Migratory beekeeping involves trucking millions of bees across the U.S. to pollinate different crops, including avocados and almonds. Timothy Paule II / Pexels / CC0<p>According to <a href="https://www.fromthegrapevine.com/israeli-kitchen/beekeeping-how-to-keep-bees" target="_blank">From the Grapevine</a>, American avocados also fully depend on bees' pollination to produce fruit, so farmers have turned to migratory beekeeping as well to fill the void left by wild populations.</p><p>U.S. farmers have become reliant upon the practice, but migratory beekeeping has been called exploitative and harmful to bees. <a href="https://www.cnn.com/2019/05/10/health/avocado-almond-vegan-partner/index.html" target="_blank">CNN</a> reported that commercial beekeeping may injure or kill bees and that transporting them to pollinate crops appears to negatively affect their health and lifespan. Because the honeybees are forced to gather pollen and nectar from a single, monoculture crop — the one they've been brought in to pollinate — they are deprived of their normal diet, which is more diverse and nourishing as it's comprised of a variety of pollens and nectars, Scientific American reported.</p><p>Scientific American added how getting shuttled from crop to crop and field to field across the country boomerangs the bees between feast and famine, especially once the blooms they were brought in to fertilize end.</p><p>Plus, the artificial mass influx of bees guarantees spreading viruses, mites and fungi between the insects as they collide in midair and crawl over each other in their hives, Scientific American reported. According to CNN, some researchers argue that this explains why so many bees die each winter, and even why entire hives suddenly die off in a phenomenon called colony collapse disorder.</p>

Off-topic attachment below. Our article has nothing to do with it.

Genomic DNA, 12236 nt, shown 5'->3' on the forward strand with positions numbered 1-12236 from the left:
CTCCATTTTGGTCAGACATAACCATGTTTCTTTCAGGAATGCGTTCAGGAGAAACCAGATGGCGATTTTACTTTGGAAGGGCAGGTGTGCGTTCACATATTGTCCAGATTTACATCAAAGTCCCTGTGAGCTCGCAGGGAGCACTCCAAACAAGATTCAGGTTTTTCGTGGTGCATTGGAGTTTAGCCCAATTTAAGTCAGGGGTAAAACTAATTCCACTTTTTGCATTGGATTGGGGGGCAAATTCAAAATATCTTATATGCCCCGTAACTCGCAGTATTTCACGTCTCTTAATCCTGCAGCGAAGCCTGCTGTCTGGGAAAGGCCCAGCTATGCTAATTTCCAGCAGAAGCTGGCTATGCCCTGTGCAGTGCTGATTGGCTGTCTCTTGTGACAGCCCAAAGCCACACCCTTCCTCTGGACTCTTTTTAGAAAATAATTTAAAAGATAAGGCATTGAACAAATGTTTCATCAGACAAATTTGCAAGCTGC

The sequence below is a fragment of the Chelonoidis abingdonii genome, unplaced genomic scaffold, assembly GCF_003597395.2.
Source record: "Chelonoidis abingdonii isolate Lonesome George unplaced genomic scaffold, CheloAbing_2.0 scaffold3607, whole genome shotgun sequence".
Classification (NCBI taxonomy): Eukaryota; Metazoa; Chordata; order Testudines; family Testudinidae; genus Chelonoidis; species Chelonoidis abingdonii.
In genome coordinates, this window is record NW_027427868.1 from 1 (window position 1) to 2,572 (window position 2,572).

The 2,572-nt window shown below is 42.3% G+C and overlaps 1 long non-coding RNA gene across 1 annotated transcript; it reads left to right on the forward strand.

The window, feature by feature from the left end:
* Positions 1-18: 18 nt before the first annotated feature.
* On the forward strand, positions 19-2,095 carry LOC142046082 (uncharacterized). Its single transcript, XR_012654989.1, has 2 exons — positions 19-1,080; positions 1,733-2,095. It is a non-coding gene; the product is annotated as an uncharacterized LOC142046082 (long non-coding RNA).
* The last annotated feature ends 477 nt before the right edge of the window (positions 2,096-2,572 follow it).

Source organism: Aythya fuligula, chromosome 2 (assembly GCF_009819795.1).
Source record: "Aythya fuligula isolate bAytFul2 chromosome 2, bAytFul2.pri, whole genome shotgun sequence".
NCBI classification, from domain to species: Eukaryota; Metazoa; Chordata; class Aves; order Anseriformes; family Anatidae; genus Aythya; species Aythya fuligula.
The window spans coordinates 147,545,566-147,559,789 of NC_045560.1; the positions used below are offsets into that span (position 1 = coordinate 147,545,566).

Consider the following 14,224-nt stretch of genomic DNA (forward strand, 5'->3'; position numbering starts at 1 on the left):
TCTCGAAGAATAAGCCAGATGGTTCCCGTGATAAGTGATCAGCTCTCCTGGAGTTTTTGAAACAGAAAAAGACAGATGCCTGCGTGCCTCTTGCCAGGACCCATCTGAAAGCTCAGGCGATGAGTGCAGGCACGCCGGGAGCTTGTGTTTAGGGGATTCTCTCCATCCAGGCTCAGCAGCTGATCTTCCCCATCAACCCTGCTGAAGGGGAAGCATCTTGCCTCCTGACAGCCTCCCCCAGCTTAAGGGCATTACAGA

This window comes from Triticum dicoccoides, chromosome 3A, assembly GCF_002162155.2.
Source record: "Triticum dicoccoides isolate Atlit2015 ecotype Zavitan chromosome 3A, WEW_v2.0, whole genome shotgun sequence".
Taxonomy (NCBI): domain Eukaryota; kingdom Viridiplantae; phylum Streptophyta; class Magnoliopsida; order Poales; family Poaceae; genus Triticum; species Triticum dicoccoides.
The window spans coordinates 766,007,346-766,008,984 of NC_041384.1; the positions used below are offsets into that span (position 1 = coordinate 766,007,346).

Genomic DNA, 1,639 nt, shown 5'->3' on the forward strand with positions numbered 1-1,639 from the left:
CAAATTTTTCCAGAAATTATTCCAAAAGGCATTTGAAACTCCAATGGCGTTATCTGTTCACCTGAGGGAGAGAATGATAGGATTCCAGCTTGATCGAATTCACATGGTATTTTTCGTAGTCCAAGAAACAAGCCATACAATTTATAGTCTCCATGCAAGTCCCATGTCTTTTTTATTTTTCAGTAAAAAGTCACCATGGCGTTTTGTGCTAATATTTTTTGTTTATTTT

Avocado and almond crops depend on bees for proper pollination. FRANK MERIÑO / Pexels / CC0<p>Salazar and other Columbian beekeepers described "scooping up piles of dead bees" year after year since the avocado and citrus booms began, according to Phys.org. Many have opted to salvage what partial colonies survive and move away from agricultural areas.</p><p>The future of pollinators and the crops they help create is uncertain. According to the United Nations, nearly half of insect pollinators, particularly bees and butterflies, risk global extinction, Phys.org reported. Their decline already has cascading consequences for the economy and beyond. Roughly 1.4 billion jobs and three-quarters of all crops around the world depend on bees and other pollinators for free fertilization services worth billions of dollars, Phys.org noted. Losing wild and native bees could <a href="https://www.ecowatch.com/wild-bees-crop-shortage-2646849232.html" target="_self">trigger food security issues</a>.</p><p>Salazar, the beekeeper, warned Phys.org, "The bee is a bioindicator. If bees are dying, what other insects beneficial to the environment... are dying?"</p>